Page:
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The Crown March 12, 2007

Posted by Ninja Clement in Politics and Law.

Source: Politics in Canada: Culture, Institutions, Behaviour and Public Policy, 5th ed., Robert J. Jackson and Doreen Jackson (Toronto: Prentice Hall, 2001)

Following British tradition, the supreme authority of the Canadian state resides in the sovereign. Government functions are carried out in the name of The Crown. In Britain, the Crown has been defined as “the sum total of governmental powers synonymous with the Executive.” In Canada, the term ‘Crown’ refers to the composite symbol of the institutions of the state. The Crown may be involved in court proceedings. It also assumes a variety of other duties and responsibilities – for example, government property may be held in name of the Crown.

The Crown retains some rights from the feudal period, but most of its present authority comes from constitutional and statute law. The few “prerogative powers” can be traced to the period of authoritarian rule in Great Britain when the Crown possessed wide discretionary authority. With the rise of Parliament and the gradual movement toward popular sovereignty, the authority of the Crown eroded to a very few reserve powers. Although Parliament and the political executive still govern in the name of the Crown, there is little question that the monarch is severely limited. Even the ability of the monarch to say on the throne is no longer a right. In the cases of both James II and Edward VII in Britain, it was clear that they could not retain their crowns unless the ministers and Parliament were prepared to accept them.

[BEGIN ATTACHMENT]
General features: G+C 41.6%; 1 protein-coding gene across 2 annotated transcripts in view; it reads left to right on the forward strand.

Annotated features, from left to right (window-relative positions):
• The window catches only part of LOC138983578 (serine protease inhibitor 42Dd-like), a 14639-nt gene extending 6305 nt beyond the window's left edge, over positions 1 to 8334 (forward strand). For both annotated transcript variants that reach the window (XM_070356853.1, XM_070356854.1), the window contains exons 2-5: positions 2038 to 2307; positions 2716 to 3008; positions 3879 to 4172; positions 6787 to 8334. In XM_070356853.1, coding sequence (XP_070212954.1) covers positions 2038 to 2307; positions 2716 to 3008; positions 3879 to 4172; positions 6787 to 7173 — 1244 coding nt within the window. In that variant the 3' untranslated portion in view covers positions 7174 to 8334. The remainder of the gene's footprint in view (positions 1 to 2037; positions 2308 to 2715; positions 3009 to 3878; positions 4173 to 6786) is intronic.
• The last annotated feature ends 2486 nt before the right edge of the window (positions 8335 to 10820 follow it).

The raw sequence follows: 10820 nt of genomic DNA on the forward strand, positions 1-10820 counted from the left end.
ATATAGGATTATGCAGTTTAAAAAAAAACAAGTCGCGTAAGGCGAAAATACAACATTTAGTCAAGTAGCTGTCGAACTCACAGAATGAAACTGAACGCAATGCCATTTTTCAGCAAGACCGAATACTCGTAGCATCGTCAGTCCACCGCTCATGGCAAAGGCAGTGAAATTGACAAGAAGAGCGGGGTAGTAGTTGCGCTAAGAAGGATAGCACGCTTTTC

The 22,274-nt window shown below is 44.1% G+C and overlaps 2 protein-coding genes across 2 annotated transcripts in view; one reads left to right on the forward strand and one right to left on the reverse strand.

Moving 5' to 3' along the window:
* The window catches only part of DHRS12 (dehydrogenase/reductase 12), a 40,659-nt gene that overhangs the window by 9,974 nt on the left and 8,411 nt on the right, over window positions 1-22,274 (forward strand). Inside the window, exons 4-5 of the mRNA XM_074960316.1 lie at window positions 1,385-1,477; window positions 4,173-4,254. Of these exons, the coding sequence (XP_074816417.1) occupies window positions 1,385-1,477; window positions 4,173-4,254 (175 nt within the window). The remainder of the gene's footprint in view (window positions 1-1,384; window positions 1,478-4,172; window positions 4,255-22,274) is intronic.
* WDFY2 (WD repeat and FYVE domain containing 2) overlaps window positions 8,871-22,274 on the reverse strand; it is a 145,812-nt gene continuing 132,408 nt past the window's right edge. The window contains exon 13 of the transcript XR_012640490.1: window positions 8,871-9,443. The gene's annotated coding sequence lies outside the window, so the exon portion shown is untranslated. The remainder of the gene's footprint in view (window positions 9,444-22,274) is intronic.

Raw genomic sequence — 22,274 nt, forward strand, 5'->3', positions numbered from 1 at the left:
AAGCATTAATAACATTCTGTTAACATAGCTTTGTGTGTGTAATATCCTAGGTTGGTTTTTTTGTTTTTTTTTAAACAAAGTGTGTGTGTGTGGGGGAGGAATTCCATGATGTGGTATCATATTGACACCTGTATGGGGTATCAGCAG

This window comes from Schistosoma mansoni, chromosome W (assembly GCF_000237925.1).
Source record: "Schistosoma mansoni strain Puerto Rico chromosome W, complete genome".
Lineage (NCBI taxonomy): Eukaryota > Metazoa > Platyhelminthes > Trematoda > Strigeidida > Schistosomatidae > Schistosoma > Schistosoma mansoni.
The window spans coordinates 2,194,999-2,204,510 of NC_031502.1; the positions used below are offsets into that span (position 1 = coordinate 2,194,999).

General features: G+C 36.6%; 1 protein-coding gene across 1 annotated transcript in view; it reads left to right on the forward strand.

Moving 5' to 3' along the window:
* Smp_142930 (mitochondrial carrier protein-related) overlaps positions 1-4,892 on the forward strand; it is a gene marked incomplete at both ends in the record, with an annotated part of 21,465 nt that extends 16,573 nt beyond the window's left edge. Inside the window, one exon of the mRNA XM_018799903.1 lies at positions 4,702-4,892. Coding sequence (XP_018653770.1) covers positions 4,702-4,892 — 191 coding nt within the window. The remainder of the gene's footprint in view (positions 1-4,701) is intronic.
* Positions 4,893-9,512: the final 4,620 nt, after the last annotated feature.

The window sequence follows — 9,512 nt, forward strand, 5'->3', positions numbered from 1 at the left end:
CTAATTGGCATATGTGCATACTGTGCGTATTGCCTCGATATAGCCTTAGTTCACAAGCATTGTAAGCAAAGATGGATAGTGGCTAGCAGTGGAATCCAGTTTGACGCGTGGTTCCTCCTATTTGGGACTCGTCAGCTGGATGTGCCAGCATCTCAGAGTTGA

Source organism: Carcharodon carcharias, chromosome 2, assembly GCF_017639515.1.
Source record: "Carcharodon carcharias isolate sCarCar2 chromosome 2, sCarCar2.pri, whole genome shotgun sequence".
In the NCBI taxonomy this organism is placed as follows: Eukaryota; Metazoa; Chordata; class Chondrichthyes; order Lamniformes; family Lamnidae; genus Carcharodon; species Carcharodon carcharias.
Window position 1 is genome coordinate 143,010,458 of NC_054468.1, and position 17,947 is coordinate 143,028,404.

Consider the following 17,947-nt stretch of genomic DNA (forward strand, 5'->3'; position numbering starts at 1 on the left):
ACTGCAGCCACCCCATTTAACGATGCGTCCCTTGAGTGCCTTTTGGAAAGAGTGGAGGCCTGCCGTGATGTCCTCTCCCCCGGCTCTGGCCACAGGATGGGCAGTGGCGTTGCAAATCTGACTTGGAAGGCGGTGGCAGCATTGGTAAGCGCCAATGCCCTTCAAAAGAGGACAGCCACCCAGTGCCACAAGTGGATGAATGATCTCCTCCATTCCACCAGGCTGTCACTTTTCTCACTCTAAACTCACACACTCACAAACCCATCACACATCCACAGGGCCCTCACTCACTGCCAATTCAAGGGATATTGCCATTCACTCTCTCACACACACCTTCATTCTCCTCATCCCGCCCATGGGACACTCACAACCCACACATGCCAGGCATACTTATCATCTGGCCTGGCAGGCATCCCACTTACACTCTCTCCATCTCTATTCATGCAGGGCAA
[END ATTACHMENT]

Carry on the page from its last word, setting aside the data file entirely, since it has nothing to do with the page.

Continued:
The reigning monarch, current Queen Elizabeth II, is the personal embodiment of the Crown. The contemporary functions of the monarch are largely ceremonial and non-partisan. The monarch reigns, but does not govern. As British constitutionalist Walter Bagehot put it, the monarch’s functions are mainly of the “dignified”, not the “efficient”, type. By this Bagehot meant that the monarch does not actually govern the country, but rather carries out a myriad of ceremonial responsibilities that generate mass support for the government, while the ministers carry out the “efficient” procedures that operate the machinery of government.



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